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Great opportunities in science parks sector in the Netherlands

The science and tech parks sector offers great opportunities to investors in the Dutch market, delegates heard at the GARBE Investment Briefing – the Netherlands: Real Estate Outlook 2023, which took place yesterday on Real Asset Media’s REALX.Global platform.

Rene’ Buck, President & CEO, BCI Global

“Life sciences and tech companies’ drive to bring new products, processes and platforms will continue and indeed accelerate in the next five to ten years and beyond,” said René Buck, president and CEO, BCI Global. “Real estate has the task of providing buildings for them, but there are very few specialised developers in the Netherlands or in Europe.”

This opens up opportunities for real estate companies that want to focus on this fast-growing sector and become specialists, like many companies have done in the US which is far ahead.

“There is absolutely no risk of oversupply in this sector in the short to medium term,” said Buck. “There’s a battle for space due to strong demand from companies that want to be near Universities, tech institutes and other labs so they can collaborate. You can’t do things in isolation anymore.”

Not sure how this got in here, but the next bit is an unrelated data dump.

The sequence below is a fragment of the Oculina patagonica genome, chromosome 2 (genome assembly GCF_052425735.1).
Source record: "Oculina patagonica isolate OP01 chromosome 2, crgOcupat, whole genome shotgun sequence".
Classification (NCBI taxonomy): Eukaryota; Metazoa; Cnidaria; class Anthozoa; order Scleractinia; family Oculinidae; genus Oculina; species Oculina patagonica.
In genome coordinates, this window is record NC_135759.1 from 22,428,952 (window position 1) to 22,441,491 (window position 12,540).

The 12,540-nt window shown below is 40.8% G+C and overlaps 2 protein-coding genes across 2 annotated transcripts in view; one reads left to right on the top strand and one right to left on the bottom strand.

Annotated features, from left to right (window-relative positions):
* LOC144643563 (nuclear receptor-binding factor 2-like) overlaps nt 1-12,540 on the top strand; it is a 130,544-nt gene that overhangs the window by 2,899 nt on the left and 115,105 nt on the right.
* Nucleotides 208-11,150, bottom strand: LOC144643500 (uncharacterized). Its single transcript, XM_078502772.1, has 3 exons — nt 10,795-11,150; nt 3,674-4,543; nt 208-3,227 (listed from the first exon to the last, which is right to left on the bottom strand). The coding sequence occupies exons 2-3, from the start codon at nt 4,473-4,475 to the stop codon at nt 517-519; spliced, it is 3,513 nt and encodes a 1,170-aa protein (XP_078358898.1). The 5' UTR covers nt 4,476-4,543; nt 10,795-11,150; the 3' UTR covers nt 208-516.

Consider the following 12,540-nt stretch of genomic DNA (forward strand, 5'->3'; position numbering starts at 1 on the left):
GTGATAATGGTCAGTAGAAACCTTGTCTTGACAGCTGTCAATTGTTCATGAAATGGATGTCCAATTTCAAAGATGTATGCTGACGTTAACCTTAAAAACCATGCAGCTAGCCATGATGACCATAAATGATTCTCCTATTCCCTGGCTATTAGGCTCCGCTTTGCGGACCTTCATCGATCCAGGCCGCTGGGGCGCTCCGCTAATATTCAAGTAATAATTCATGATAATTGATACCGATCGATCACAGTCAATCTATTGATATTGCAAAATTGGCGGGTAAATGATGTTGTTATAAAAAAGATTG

There are 35 science parks or tech campuses in the Netherlands, some already mature, some being developed and some still at the ideas stage.

“Being located on a science and technology park brings advantages to companies giving them easy access to knowledge, research facilities, recognition and services,” said Buck. “People and companies benefit from being located close to each other.”

The sector’s success in the last few years is reflected in the yields, which have gone from around 8% to 4% as science parks have been recognised as an asset class by investors.

“We’re seeing great interest in science parks,” said Michiel Dubois, managing director, GARBE Institutional Capital. “Research and development is becoming ever more important and we’ve been under-investing in Europe, despite the challenges posed by increased life expectancy.”

There is an attempt to catch up, with the EU’s Horizon programme set to invest €100 billion in R&D over the next seven years.

There is a strong ecosystem in the Netherlands, which has been boosted by the transfer of the European Medicines Agency from London to Amsterdam after Brexit.

It is important to choose the right location, said Dubois: “There is a battle for talent and the workforce wants to be near the city, not in a remote science park. We’re not interested in all 35 science parks in the Netherlands, but we’ll only invest in the four or five that have the most potential.”

It can be a tricky assessment to make: the sector is undoubtedly on a growth path but is by its very nature unpredictable.

“A new discovery or medicine can make the company fly, but it’s impossible to know when that breakthrough will happen, and in the meantime it’s difficult to predict if it needs space for one or for 250 people,” said Buck. “Life sciences is a bumpy and unpredictable business, but when it works, success is on a big scale.”

There is always the chance of success or the risk of failure. 

“There can be a really high turnover of companies in science parks, and that’s why we don’t like doing build to suit,” said Dubois.    

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